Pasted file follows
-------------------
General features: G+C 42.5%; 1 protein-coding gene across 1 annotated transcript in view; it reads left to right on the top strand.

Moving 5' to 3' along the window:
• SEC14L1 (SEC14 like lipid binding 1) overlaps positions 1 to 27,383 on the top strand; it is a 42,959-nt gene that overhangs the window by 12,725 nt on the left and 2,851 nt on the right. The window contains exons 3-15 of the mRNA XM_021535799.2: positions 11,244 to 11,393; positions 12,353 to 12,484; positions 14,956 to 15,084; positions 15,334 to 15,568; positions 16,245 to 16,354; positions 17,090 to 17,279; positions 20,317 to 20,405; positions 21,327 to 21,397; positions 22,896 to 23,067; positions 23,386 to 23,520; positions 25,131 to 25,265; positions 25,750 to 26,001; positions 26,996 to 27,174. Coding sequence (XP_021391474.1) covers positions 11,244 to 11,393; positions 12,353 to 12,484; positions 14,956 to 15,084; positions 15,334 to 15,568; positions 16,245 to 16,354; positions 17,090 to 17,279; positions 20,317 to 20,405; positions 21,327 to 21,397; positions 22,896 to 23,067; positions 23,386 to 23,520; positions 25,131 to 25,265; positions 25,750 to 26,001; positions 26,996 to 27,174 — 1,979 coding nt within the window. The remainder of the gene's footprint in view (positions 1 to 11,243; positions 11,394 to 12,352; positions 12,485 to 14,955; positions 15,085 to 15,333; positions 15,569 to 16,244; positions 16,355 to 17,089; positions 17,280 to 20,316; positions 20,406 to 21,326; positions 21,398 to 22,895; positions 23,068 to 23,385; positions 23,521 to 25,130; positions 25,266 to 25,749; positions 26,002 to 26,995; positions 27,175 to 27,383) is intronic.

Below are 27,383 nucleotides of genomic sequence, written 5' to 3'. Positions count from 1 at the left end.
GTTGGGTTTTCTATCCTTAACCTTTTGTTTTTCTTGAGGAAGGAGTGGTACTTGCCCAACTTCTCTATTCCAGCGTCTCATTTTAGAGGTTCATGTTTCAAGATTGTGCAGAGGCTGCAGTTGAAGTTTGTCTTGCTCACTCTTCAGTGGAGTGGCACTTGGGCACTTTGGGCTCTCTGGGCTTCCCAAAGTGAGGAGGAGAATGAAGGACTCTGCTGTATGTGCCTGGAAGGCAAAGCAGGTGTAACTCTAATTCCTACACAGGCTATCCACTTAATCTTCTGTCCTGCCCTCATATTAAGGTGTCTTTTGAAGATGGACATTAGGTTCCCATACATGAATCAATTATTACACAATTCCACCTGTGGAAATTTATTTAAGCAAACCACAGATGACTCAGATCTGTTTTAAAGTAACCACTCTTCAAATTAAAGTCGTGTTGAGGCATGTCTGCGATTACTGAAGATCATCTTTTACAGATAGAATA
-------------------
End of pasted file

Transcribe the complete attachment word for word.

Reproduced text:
General features: G+C 42.5%; 1 protein-coding gene across 1 annotated transcript in view; it reads left to right on the top strand.

Moving 5' to 3' along the window:
• SEC14L1 (SEC14 like lipid binding 1) overlaps positions 1 to 27,383 on the top strand; it is a 42,959-nt gene that overhangs the window by 12,725 nt on the left and 2,851 nt on the right. The window contains exons 3-15 of the mRNA XM_021535799.2: positions 11,244 to 11,393; positions 12,353 to 12,484; positions 14,956 to 15,084; positions 15,334 to 15,568; positions 16,245 to 16,354; positions 17,090 to 17,279; positions 20,317 to 20,405; positions 21,327 to 21,397; positions 22,896 to 23,067; positions 23,386 to 23,520; positions 25,131 to 25,265; positions 25,750 to 26,001; positions 26,996 to 27,174. Coding sequence (XP_021391474.1) covers positions 11,244 to 11,393; positions 12,353 to 12,484; positions 14,956 to 15,084; positions 15,334 to 15,568; positions 16,245 to 16,354; positions 17,090 to 17,279; positions 20,317 to 20,405; positions 21,327 to 21,397; positions 22,896 to 23,067; positions 23,386 to 23,520; positions 25,131 to 25,265; positions 25,750 to 26,001; positions 26,996 to 27,174 — 1,979 coding nt within the window. The remainder of the gene's footprint in view (positions 1 to 11,243; positions 11,394 to 12,352; positions 12,485 to 14,955; positions 15,085 to 15,333; positions 15,569 to 16,244; positions 16,355 to 17,089; positions 17,280 to 20,316; positions 20,406 to 21,326; positions 21,398 to 22,895; positions 23,068 to 23,385; positions 23,521 to 25,130; positions 25,266 to 25,749; positions 26,002 to 26,995; positions 27,175 to 27,383) is intronic.

Below are 27,383 nucleotides of genomic sequence, written 5' to 3'. Positions count from 1 at the left end.
GTTGGGTTTTCTATCCTTAACCTTTTGTTTTTCTTGAGGAAGGAGTGGTACTTGCCCAACTTCTCTATTCCAGCGTCTCATTTTAGAGGTTCATGTTTCAAGATTGTGCAGAGGCTGCAGTTGAAGTTTGTCTTGCTCACTCTTCAGTGGAGTGGCACTTGGGCACTTTGGGCTCTCTGGGCTTCCCAAAGTGAGGAGGAGAATGAAGGACTCTGCTGTATGTGCCTGGAAGGCAAAGCAGGTGTAACTCTAATTCCTACACAGGCTATCCACTTAATCTTCTGTCCTGCCCTCATATTAAGGTGTCTTTTGAAGATGGACATTAGGTTCCCATACATGAATCAATTATTACACAATTCCACCTGTGGAAATTTATTTAAGCAAACCACAGATGACTCAGATCTGTTTTAAAGTAACCACTCTTCAAATTAAAGTCGTGTTGAGGCATGTCTGCGATTACTGAAGATCATCTTTTACAGATAGAATA